• Sensitivity of >95% and a specificity of >80% (n = 101)

  • Urinary LAM elevated in patients with higher mycobacterial burden

  • May be adapted into POC form

Letermovir Prophylaxis for Cytomegalovirus in Hematopoietic-Cell Transplantation

  • A new drug for prophylaxis of CMV infection in post-HSCT patients

  • Inhibits CMV replication by binding to components of terminase complex (UL51, UL56, or both)

  • Primary endpoint: clinically significant CMV infection through week 24 after transplantation among patients without detectable CMV DNA at randomization

  • Reduction by almost half!

Exposure to and colonisation by antibiotic-resistant E. coli in UK coastal water users: Environmental surveillance, exposure assessment, and epidemiological study (Beach Bum Survey)

  • Water users are at risk of ingesting resistant bugs

  • 0.07% of E. coli in UK coastal water harbored CTX-M

  • For every 2.5 mil water sports session, at least one CTX-M-harboring E. coli will be ingested

  • Self-collected rectal swabs from 143 surfers vs 130 controls subjects

  • Prevalence of CTX-M-harboring E. coli 9.1% vs 3.1%

Respiratory Syncytial Virus Seasonality — United States, 2014–2017

  • Nothing much – just a reminder that RSV seasonality is a little less defined compared to flu, but generally longer (fall through winter/spring of the following year)

Notes from the Field: Legionellosis Outbreak Associated with a Hotel Aquatics Facility — Tennessee, 2017

  • Eight people in Tennessee with exposure history to same hotel infected with Legionella, one died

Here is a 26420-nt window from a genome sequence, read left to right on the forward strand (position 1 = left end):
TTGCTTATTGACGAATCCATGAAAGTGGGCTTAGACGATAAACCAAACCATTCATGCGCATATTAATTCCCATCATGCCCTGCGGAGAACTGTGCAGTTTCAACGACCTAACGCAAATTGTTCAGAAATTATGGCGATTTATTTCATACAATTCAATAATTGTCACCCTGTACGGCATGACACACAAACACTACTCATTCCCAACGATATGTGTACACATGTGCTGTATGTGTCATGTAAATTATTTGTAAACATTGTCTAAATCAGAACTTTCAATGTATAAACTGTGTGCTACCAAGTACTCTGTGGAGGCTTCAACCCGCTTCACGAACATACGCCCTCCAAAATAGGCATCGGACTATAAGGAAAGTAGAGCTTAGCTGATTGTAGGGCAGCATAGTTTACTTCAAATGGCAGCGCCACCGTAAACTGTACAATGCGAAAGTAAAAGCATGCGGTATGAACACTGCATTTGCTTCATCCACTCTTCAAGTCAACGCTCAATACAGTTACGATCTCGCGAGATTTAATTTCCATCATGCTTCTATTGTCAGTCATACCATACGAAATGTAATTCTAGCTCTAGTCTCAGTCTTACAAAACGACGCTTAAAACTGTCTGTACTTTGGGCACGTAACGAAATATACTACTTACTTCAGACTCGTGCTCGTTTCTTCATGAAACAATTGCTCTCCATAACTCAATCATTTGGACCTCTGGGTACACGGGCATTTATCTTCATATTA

• More specifically, exposure to hotel hot tub

  • Investigation revealed contamination in hotel aquatic system, with improper treatment (low residual chlorine)

  • Identified additional 92 cases from self-reported survey (not all lab-confirmed)

Notes from the Field: Baylisascaris procyonis Encephalomyelitis in a Toddler — King County, Washington, 2017

  • 19mo M with history of soil and animal feces ingestion a few weeks earlier, presented with irritability that developed into tremor, ataxia, decreased interactivity

  • Eosinophilia with multiple enhancing lesions in both cerebral hemispheres, eyes normal

  • Empirically treated with albendazole and steroids, with good clinical response

  • Recombinant B. procyonis (raccoon round worm, dog can also be definitive host) antigen immunoblot test positive in serum and CFS, negative for Toxocara and Toxoplasma

  • Ingestion of eggs shed in feces: VLM and OLM

A Novel Human Pegivirus, HPgV-2 (HHpgV-1), Is Tightly Associated With Hepatitis C Virus (HCV) Infection and HCV/Human Immunodeficiency Virus Type 1 Coinfection

  • Background: Species in family Flaviviridae that infections human hepatocyte are Hepacivirus C (HCV) and Pegivirus C (HPgV, formerly known as HGV)